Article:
Boxing gloves on I fought my way through the crowds to get to the other camera that everyone is talking about – the Panasonic EVA1. Whilst getting to the C200 was a walk in the park the EVA was like getting onto the underground in rush hour. After a few minutes of typically English polite pushing I went full European and got up close and personal. We’ve all seen photos, read the impressive specs and waited patiently for this camera to get out into the wild. And wild it is, small and wild, lightweight and in all rather nice. I was told the cameras at IBC were still pre-production units and they weren’t 100% yet. Very close but not completely there. With this in mind I’m not going to say too much until we see a final production unit.
In this price / size / performance range the EVA really was the star of the show. Again built and displayed on gimbals, in a cine setup and bare bones for run and gun the EVA will prove to be a very worthy camera. Can’t wait.
Honestly, I’ve never seen so many grown men looking so excited at the prospect at getting their hands on a long pair of legs. The buzz around the new Flowtech legs was incredible. I had to take a couple of photos to convey just how these legs stole the show on the Sachtler / Vinten stand. Behold the Flowtech corner:
And just to the right the traditional tripod leg area:
Amazing eh? The flow tech is a beautifully made if not a little quirky looking tripod that is currently available in 75mm bowl size. I asked the stand rep when the 100mm bowl version will be out his reply was “not to long, er… if they are making them, possibly” so rest assured that a 100mm version is in the works and imminent, er… possibly ;o). The legs can be operated with or without a traditional mid level spreader and have one locking lever that releases the leg stages – quick and easy. The legs have drain holes incase you use them somewhere wet and a small hex-head bolt at the top to allow the user to adjust the brakes if needed.
Just as Sachtler have made tripods sexy IDX have gone and given the modest and somewhat understood battery a makeover. The new lightweight PowerLink IPL-98 is the beast. Firstly and I have got to address the elephant in the room or rather the hornet on the battery, this is IDXs new logo and it has something to do with wasp sick. Honestly, hornets regurgitate their food to give them energy – this battery looks “sick’ as the youths say – is that the link? I’m not sure. But this is a thing I promise.
As well as looking “sick” with rubberised corners, a torch for finding your stuff in the dark the key to this battery is the charging system. Stack them up and they charge on certain IDX chargers. The batteries on the top of the stack charge first so you can release them and start using them straight away. When stacked on a camera the battery at the rear of the stack discharges first so again you can release and swap it over for a fresh battery. Simple little clever ideas make this a great battery. Also on display were consumer style batteries from IDX including Sony L (NPF), Sony BPU and Panasonic VBD style batteries with USB and in the case of the BPU a DTap also.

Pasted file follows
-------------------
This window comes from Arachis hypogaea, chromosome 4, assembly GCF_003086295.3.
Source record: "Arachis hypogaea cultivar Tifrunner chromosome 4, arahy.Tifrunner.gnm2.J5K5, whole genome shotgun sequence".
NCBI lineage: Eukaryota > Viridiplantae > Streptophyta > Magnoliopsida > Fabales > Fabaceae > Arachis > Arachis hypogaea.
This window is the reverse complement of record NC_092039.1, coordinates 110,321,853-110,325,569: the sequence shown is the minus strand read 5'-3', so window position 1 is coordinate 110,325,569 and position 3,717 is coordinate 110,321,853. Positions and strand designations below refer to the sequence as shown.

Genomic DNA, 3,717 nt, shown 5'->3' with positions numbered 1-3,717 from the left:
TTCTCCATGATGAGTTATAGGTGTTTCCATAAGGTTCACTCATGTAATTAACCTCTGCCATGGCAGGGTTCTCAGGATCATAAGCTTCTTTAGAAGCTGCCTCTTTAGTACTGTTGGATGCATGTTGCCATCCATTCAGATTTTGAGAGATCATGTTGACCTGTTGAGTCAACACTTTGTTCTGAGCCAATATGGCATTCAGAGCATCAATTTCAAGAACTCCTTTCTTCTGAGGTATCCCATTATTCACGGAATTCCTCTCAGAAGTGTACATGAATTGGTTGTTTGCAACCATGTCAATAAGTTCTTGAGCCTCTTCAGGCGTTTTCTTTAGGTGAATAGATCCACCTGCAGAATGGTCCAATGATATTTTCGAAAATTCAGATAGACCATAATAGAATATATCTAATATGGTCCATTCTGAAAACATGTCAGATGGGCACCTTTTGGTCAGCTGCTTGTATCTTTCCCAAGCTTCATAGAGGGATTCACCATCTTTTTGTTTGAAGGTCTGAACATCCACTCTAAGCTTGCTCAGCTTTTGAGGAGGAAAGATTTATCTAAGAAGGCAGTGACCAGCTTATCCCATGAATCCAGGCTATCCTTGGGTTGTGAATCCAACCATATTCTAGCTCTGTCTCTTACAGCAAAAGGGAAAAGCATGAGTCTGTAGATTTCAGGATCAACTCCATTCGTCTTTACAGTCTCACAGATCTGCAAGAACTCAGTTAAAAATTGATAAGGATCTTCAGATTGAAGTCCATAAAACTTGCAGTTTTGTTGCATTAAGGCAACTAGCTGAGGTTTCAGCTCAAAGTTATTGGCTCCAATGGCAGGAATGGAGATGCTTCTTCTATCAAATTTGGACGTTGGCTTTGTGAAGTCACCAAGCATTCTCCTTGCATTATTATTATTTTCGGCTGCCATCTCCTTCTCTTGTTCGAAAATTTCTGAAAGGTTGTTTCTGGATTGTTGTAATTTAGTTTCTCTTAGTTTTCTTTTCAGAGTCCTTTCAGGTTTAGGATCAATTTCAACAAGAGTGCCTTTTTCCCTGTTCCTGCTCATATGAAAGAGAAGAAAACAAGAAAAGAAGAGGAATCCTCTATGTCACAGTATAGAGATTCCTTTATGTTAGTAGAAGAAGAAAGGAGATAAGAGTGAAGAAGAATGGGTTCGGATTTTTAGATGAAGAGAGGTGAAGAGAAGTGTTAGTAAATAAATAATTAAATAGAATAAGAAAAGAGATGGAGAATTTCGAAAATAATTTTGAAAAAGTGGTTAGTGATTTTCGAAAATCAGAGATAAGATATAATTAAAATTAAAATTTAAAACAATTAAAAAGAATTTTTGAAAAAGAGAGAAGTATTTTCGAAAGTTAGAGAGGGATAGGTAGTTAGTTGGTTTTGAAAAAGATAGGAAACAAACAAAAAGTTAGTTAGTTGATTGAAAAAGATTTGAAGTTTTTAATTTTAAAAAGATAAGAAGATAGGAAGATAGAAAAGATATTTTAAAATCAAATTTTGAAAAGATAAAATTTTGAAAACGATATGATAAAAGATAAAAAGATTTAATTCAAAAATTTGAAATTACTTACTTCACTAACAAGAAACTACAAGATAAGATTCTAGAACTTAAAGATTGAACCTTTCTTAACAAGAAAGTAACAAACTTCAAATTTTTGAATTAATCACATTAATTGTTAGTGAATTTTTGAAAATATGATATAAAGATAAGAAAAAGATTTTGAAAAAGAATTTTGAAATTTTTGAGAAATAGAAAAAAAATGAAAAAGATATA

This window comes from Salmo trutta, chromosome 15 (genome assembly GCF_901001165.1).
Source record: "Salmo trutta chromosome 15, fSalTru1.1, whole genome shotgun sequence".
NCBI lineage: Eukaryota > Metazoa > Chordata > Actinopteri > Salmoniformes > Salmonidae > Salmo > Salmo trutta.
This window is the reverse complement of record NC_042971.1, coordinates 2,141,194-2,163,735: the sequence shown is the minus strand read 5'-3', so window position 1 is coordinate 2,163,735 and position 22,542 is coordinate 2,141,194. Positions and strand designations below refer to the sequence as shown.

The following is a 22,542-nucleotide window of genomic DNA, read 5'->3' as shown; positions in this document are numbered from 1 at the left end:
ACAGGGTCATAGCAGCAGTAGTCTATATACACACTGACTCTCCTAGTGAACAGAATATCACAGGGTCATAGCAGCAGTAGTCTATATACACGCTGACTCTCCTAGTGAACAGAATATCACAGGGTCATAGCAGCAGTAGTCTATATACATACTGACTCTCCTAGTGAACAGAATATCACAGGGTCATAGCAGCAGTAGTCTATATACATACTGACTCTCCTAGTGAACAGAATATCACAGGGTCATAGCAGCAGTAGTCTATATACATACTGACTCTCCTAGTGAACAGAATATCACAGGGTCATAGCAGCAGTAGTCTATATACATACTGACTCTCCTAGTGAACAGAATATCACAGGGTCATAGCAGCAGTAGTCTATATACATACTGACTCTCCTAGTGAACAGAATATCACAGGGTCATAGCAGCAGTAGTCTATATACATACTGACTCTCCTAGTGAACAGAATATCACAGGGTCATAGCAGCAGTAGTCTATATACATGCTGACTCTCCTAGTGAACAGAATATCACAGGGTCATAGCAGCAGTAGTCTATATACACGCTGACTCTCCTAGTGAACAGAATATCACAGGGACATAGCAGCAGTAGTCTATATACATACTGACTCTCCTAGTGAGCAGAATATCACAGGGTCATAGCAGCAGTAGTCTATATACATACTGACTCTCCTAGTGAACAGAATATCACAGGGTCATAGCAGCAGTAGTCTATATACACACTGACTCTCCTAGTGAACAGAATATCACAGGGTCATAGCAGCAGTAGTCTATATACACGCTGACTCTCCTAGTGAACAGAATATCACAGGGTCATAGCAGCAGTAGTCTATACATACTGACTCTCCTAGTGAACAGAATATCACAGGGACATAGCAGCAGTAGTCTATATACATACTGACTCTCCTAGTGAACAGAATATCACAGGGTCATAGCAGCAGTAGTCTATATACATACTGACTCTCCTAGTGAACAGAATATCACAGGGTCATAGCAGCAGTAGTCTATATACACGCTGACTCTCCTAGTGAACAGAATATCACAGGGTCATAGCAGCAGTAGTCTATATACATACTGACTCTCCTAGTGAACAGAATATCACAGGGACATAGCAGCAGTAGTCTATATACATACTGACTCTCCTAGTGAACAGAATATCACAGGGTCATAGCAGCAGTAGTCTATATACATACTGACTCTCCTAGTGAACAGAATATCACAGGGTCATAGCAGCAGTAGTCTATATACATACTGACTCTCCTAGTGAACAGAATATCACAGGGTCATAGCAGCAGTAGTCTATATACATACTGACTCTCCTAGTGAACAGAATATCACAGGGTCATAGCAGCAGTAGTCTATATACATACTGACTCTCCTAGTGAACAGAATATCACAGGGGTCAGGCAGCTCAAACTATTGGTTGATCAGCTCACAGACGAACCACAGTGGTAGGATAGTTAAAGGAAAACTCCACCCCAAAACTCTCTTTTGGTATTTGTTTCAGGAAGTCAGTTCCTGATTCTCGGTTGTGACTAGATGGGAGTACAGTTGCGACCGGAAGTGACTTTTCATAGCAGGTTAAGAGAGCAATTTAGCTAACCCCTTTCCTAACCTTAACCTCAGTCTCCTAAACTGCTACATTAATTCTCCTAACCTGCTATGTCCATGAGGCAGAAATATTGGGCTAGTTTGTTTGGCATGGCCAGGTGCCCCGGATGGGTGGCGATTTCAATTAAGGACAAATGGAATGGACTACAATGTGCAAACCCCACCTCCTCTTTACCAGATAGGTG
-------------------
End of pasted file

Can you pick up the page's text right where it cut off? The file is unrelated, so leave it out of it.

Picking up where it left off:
Despite a huge stand Blackmagic Design didn’t really have much new. They were showing Ultimatte 12 but to be totally honest that isn’t really my bag. What was new from BMD is a microphone holder for Ursa.
They did have all their cameras, converters, recorders, boxes and other products lined up for you to have a fiddle with. The centrepiece of the stand was a couple of lovely ladies flower arranging. To its credit the stand did smell amazing floral.
No IBC is the same without Johan. You might have met Johan on one of our exhibition stands at the BVE show or BSC. Johan is the inventor of the Easyrig. He is the most passionate, kind, lovely and generous man you could ever meet. He is also as mad as a bag of frogs. His passion for our industry is exemplified in his invention – the Easyrig. Johan showed us a couple of minor changes to the rigs and their bags. The Easrig is a super popular product and it many respects almost perfect.
This video from IBC2016 shows the moment Easyrig paraded through the IBC exhibition with a Swedish flag and megaphone. Sadly I missed capturing the parade this year which featured a Spanish flag.
This is an interesting a very simple idea from Genus. A combination prompter and matte box. Available in December the Script Shade is a regular Genus matte box with the addition of a bracket that accepts a sheet of mirrored glass. The hood includes a bracket that clamps into the existing french flag top rail to transform your mattebox into a lightweight teleprompter. Your Android or iOS device fits securely in a clamp attached to the 15mm light weight support holding the mattexbox / prompter. When not being used as a prompter the mattebox accepts 4×4 filters and does exactly what a mattebox does without any compromise.
For me these were some of the highlights of IBC, there were of course many more things on display. Follow the link below to visit our website for the full and encyclopaedic list of new products for prices and more in depth details and specifications. Until next year IBC!